The 10 Key Differences Between Disney World and Universal Studios
Which Orlando park is right for your family?
The 43-square-mile Disney World is vastly bigger than Universal Studios, and you’d need several days to hit all six parks: Magic Kingdom, Epcot, Hollywood Studios, Animal Kingdom, and two water parks. Universal is a bit smaller, using 840 acres for its three parks: Universal Studios (which includes the Wizarding World of Harry Potter), Islands of Adventure, and Volcano Bay water park. Make sure you know these 23 secrets Disney employees won’t tell you.
The age groups
It would be a vast oversimplification to say that Disney is better for little kids and Universal is better for teens, but their target audiences do seem to skew that way. Both of the parks are buzzing, but each has its own flavor of energy. Disney World’s energy feels magical and theme-heavy, while Universal Studios is all about toned-up excitement, with massive Transformers and the angry Hulk being some of its main attractions.
Young children might have more options at Disney World, where most rides don’t have a height requirement, and the tallest height minimums are 48 inches—and some even have height maximums. At Universal Studios, many of the main rides won’t let anyone on who’s shorter than 40 inches, and the Incredible Hulk roller coaster will only let in guests who are at least 54 inches tall.
Disney World puts the “theme” in “theme park” Your park choice defines the types of rides you’ll see, from the cultural exploration in Epcot to the zoological attractions in the Animal Kingdom. Magic Kingdom has mini themed lands, such as Tomorrowland and Fantasyland, which is closer to the setup of Universal Studios. Islands of Adventure and Universal Studios Florida don’t have any strong overarching themes, but you can find more immersive areas in them, like Harry Potter World and Springfield from The Simpsons.
With two major theme parks so close together, it’s easy to mix up which one has the crowd favorite Harry Potter World. Potterheads who want to escape the muggle life should visit Universal Studios to explore Diagon Alley and Hogwarts.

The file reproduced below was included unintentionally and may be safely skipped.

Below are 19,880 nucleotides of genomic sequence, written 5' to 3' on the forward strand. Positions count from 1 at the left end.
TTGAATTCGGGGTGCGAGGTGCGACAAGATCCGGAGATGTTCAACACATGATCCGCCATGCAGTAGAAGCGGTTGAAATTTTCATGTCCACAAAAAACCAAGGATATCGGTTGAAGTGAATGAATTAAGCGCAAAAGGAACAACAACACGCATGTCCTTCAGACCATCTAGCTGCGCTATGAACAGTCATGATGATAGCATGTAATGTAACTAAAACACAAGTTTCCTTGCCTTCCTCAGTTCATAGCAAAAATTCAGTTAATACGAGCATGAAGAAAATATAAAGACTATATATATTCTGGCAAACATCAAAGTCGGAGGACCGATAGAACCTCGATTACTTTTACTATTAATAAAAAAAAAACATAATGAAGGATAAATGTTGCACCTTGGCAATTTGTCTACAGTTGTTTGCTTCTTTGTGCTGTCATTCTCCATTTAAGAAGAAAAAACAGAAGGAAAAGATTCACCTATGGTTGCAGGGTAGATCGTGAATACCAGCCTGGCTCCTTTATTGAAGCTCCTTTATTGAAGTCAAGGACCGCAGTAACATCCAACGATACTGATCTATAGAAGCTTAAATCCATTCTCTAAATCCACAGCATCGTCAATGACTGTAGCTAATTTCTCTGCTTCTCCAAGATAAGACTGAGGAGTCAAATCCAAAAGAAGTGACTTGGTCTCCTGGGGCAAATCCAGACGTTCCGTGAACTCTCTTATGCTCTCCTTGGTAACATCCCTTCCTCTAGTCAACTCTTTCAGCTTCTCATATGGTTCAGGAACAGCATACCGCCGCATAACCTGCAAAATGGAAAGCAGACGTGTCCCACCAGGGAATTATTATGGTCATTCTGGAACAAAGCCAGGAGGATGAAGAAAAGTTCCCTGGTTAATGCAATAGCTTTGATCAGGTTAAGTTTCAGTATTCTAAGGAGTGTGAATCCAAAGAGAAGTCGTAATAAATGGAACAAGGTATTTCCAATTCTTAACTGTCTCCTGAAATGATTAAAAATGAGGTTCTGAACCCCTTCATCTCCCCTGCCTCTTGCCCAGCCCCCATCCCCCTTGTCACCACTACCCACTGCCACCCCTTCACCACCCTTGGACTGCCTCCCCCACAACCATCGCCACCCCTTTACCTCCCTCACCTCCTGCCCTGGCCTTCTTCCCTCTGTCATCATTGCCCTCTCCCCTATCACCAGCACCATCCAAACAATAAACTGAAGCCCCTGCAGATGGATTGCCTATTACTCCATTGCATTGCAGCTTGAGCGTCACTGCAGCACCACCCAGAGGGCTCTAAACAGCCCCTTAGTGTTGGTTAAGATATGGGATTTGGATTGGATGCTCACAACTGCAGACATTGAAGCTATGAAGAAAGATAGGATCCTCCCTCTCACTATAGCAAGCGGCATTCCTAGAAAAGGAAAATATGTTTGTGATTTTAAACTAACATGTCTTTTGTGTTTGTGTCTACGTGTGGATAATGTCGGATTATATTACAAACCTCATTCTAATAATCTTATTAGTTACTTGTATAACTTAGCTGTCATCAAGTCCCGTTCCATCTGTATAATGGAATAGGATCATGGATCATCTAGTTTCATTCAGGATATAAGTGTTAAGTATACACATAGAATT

Disney owns Marvel, so you’d think the superheroes would call Disney World home—but a contract with Universal Studios has gotten in the way. Marvel heroes are slowly making their way into Disneyland in California, but Disney World isn’t allowed to steal Marvel characters that are already featured at Universal Orlando Resort. You’ll need to go to Universal to see Spider-Man and The Hulk, but head to Disney World for an upcoming Guardians of the Galaxy roller coaster. Check out these secret spots you didn’t know you could find in Disney parks.
You know you can expect Mickey and the princesses at Disney World, but other fan favorites include Buzz Lightyear, Woody, Tinkerbelle, Mary Poppins, and Rafiki. At Universal Studios, expect run-ins with SpongeBob, the Minions, Optimus Prime, Shrek, Scooby-Doo, and more. Try not to get too star struck! But don’t bother looking for these 9 Disney characters you can’t meet in the parks anymore.
The fast lane passes
Both parks have options that let you jump to the front of the line, but they work slightly differently. At Disney World, the FastPass+ comes with the price of your ticket, and you can use it up to three times. You book a slot for an attraction, then line up in a short queue. At Universal, the Express pass costs extra but isn’t limited to just three line-jumps. You can spend $69 to get access to the shorter line once per ride, in just one park, or shell out $99 to skip ahead as many times as you’d like and at either of the two major Universal parks.
Depending on which park you plan to visit, the on-site hotels have different perks. At Disney World resorts, guests can take advantage of free transportation and parking, book their FastPass+ choices a month or more before other guests, and get into parks early and/or stay late. Universal hotel guests get early entry to The Wizarding World of Harry Potter and Volcano Bay, plus a free Universal Express Unlimited pass.
The shopping areas
Disney Springs and CityWalk Orlando are the shopping areas leading up to Disney World and Universal Orlando Resort, respectively. Both are buzzing with shopping, restaurants, and entertainment. Disney Springs is much larger and has a bigger emphasis on shopping, and could easily be a destination in and of itself. CityWalk is smaller and more geared toward people heading out of the park. After sundown, CityWalk the nightlife picks up, and adults-only nightclubs open their doors. Next, learn the key differences between Disney World and Disneyland.